20. So now, you have put your precious money into buying that dream car and the day that it arrives in Singapore has come! It lands in our port, someone picks it up and it gets transported to our showrooms for collection. Have you ever wondered about the fuel that goes into the car? Does it come empty? How much fuel goes into it? What kind of fuel goes into it? Well here is the story of two companies who choose a quaint little station in the West Coast to top up the fuel for their new arrivals. Both Honda and Toyota use a small Shell station down South, close to the Pasir Panjang MRT, and everyday, rain or shine, more than a dozen car transporters stop here to fill up the cars they carry. If you do the maths, that’s about a ten cars or so per transporter and more than 100 cars each day! It also gives you an idea of the sales volume of these bigger car companies. The station has a total of eight pumps, and the two outermost pair are equipped with extra long hoses, which allow the driver to reach the second deck of his transporter truck, without having to move the long truck. And yes it’s usually the driver who does the job, rather than the regular fuel attendants, but they do help out sometimes. It typically takes the driver around half an hour or more to refuel all the cars in one load. So you get a full tank? Sadly no, they will give you 50 bucks worth of the golden liquid, and it’s Ron 95 for these cars. Diesel cars obviously get a different oil, but it’s still the same amount. Given current petrol prices, you will get around a quarter tank, depending on how large the fuel tank is. Other car companies have tie ups with other stations, but the more premium marques may give you a full tank if you get their more expensive cars, but most car dealers only give you around a quarter tank. Enough for you to run about for a while, but with fuel prices so high, I guess unless you are a top valued customer, a quarter tank will have to do. Cars requiring a higher Ron do get a different grade of fuel, but whether that makes a difference is left to another story to answer…. Who says Toyotas aren't selling well?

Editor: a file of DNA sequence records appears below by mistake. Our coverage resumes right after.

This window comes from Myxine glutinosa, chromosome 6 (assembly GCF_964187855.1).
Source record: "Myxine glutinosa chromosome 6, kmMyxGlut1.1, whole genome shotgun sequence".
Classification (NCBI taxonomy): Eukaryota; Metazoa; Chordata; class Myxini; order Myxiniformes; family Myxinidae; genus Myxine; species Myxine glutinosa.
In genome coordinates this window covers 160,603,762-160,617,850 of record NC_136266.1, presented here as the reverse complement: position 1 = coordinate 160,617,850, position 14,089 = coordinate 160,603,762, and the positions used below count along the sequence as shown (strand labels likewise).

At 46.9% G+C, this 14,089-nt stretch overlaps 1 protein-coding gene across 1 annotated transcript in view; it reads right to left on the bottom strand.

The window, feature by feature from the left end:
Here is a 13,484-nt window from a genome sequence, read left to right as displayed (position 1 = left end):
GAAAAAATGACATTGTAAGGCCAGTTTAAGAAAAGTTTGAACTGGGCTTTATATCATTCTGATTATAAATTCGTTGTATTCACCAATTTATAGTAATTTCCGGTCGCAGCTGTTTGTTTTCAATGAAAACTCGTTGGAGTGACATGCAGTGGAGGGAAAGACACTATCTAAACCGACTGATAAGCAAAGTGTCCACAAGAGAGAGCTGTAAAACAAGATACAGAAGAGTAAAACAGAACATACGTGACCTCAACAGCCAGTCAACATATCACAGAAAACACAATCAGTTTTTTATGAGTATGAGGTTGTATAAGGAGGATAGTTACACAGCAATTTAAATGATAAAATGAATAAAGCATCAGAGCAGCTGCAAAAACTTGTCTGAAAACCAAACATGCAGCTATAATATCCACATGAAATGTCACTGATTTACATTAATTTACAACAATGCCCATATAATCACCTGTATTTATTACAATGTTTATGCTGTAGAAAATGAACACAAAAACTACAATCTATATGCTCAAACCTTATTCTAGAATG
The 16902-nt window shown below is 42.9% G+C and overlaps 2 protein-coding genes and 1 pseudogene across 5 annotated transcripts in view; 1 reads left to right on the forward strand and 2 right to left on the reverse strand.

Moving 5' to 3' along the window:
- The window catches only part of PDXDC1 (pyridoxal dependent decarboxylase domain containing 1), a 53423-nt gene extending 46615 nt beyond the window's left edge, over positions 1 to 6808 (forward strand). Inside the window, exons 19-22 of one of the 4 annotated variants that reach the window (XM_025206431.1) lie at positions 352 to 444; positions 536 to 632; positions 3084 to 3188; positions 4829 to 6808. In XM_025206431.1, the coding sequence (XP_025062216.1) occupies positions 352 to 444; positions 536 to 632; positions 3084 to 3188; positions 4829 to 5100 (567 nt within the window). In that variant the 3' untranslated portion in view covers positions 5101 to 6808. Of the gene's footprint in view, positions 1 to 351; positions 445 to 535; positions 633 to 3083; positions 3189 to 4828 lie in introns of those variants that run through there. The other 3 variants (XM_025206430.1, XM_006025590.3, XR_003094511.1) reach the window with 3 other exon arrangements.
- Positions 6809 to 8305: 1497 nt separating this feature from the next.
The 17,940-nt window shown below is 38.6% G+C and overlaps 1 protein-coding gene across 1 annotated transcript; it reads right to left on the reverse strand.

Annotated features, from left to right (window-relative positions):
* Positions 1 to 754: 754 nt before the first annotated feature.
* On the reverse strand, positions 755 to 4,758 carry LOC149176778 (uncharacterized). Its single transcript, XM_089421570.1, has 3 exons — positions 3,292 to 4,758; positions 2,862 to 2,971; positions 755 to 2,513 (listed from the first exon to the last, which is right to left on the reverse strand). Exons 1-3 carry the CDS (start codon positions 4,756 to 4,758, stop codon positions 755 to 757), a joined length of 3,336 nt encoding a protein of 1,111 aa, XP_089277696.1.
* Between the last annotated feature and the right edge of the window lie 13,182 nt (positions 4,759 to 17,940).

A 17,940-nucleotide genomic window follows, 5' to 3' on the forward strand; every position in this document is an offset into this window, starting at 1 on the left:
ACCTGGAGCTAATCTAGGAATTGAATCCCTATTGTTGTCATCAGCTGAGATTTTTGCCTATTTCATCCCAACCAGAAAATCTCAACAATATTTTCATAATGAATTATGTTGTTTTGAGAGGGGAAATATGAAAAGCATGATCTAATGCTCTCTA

21. Hi everyone, not sure if anyone encountered this before. Basically, I was trying to get some tissue from my car while holding onto the pump. Didn't press the lever but there was leftover petrol in the nozzle and it spill onto my car door. Wiped it down immediately. While the leather seems fine, there are ugly white trails on the plastic now. Anyone has solutions to that? Thanks!
  22. As above. usually felt spc a bit bolat, but as petrol was running low, went to spc station and pump $30 first of 95. surprisingly my 1.4 T car seems to have a slightly more responsive feel thereafter dont know if its me or that spc decided to put some good stuff in (at least for the initial branding campaign) anyway with 15% discount, not too bad for value too. any feedback ?
  23. lai lai lai... we are 1/3 into the month of May. Oil price has risen to new heights.... so will the greedy petrol cartel raise fuel price in May?
  24. Dear all, I just got back from a short vacation in Malaysia. I was at the Petronas before 2nd link. Paid the 100RM "deposit" and went to top up the fuel. But I was later inform by the cashier that she chose the 95 instead of 97 for me. So I went ahead with the yellow nozzle for the first time with no judgy eyes or repurcussion whatsoever despite many Malaysian and pump attendant around. Ever since I can remember, I was told that Singapore cars are NOT allowed to top up 95, minimally 97, from EVERYONE around me. So the qns is. Are Singaporean allowed to top up 95 fuel? I will ask the cashier the next time I go in. But for now, I guess this thread will be a good discussion lest many like me are misguided from hearsay. Money aside, base on my understanding, we should not mix different fuel type. On a unrelated note, this reminds me of the 5 monkeys 1 ladder social experiment.
  25. As above , let’s share your experience